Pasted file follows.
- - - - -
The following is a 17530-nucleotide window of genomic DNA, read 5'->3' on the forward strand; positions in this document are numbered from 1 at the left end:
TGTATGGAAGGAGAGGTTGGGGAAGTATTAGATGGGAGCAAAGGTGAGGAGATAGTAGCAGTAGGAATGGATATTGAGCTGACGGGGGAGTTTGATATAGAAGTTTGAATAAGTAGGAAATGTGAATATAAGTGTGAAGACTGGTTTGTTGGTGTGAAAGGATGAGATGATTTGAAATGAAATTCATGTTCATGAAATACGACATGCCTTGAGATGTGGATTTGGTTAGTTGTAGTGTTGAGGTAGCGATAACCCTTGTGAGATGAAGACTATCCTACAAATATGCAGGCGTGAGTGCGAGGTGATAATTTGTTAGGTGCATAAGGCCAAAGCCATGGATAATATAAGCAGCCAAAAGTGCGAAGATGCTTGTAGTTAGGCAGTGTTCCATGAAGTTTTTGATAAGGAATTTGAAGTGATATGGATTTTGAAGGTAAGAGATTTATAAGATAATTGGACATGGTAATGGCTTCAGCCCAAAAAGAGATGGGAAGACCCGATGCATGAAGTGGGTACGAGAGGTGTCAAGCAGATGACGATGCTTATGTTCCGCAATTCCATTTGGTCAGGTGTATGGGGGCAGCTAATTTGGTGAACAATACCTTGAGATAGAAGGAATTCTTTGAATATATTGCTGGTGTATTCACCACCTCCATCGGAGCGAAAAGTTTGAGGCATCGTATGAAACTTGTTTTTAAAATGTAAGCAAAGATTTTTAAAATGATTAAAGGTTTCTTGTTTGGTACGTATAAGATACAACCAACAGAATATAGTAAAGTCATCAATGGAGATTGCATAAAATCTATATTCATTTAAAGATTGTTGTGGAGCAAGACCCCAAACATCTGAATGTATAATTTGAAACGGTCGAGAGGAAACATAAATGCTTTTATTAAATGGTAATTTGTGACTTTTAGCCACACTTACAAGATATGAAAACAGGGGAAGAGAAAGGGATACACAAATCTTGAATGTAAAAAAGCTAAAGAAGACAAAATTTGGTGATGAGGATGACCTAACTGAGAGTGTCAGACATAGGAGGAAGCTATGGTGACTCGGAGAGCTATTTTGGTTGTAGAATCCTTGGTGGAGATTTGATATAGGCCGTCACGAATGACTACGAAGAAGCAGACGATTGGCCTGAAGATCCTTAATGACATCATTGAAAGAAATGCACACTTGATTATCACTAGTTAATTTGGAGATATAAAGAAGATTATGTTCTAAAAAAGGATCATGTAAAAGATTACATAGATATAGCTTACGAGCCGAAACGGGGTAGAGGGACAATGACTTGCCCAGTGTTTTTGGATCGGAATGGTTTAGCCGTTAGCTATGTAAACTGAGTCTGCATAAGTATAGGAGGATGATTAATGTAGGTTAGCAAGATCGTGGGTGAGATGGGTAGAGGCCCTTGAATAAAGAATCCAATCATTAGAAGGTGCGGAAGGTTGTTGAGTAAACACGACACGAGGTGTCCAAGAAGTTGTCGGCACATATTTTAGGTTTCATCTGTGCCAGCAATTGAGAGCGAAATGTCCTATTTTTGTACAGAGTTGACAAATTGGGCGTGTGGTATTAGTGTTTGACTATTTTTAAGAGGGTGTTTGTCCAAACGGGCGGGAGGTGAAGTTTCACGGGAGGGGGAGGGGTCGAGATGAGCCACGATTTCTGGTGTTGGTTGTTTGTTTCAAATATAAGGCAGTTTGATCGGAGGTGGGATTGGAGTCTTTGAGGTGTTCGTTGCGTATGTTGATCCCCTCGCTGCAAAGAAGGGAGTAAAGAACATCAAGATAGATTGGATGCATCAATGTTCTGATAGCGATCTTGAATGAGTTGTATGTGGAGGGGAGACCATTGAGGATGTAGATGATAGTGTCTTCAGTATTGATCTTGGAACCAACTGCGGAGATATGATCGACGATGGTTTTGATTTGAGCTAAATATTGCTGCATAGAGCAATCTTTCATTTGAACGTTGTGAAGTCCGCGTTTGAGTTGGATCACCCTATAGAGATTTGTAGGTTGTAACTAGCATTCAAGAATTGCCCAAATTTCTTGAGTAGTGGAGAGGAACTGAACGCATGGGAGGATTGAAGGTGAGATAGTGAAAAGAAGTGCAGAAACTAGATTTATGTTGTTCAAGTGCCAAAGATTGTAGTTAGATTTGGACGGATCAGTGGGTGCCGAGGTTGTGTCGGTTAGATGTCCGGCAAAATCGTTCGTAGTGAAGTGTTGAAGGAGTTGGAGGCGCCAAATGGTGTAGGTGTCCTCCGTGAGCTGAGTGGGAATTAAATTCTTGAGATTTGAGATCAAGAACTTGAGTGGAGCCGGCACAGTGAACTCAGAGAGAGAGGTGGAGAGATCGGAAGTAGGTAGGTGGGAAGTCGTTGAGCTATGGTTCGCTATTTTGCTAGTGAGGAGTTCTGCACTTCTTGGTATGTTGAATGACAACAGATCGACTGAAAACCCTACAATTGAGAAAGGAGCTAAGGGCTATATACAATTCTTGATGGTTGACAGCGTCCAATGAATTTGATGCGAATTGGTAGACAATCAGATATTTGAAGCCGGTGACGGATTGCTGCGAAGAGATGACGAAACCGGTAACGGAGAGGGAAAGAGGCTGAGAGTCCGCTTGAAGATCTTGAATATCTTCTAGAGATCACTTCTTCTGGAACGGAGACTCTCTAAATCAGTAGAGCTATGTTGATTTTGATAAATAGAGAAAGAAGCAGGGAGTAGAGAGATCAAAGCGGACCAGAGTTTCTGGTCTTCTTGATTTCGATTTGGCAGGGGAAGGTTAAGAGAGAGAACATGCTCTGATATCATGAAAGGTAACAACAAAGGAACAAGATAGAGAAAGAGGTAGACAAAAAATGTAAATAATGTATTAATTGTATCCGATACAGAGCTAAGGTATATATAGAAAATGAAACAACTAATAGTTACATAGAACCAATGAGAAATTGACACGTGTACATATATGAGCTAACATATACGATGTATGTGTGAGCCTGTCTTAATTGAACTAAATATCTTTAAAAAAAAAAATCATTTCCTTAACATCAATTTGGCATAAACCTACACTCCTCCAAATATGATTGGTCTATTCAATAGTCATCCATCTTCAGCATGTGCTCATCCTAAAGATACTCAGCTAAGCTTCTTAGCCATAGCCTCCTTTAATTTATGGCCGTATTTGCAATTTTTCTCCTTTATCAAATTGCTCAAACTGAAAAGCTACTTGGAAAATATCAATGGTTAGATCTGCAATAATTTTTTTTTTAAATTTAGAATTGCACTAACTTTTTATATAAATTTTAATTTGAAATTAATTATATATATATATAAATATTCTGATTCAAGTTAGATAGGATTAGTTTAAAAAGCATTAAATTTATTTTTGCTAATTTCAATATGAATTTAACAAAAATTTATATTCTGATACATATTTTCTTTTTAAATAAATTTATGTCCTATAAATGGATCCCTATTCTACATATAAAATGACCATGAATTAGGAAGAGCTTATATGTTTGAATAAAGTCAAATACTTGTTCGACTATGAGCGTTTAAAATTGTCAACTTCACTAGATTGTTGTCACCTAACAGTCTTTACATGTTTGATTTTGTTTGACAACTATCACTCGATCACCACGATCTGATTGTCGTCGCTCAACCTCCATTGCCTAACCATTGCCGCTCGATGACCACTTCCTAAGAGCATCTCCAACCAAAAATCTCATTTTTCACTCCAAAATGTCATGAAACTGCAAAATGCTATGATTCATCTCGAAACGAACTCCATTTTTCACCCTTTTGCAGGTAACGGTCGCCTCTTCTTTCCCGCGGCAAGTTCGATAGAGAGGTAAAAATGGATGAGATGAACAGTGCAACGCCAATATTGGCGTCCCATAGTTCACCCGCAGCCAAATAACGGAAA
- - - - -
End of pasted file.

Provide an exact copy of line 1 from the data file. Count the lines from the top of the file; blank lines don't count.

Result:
The following is a 17530-nucleotide window of genomic DNA, read 5'->3' on the forward strand; positions in this document are numbered from 1 at the left end: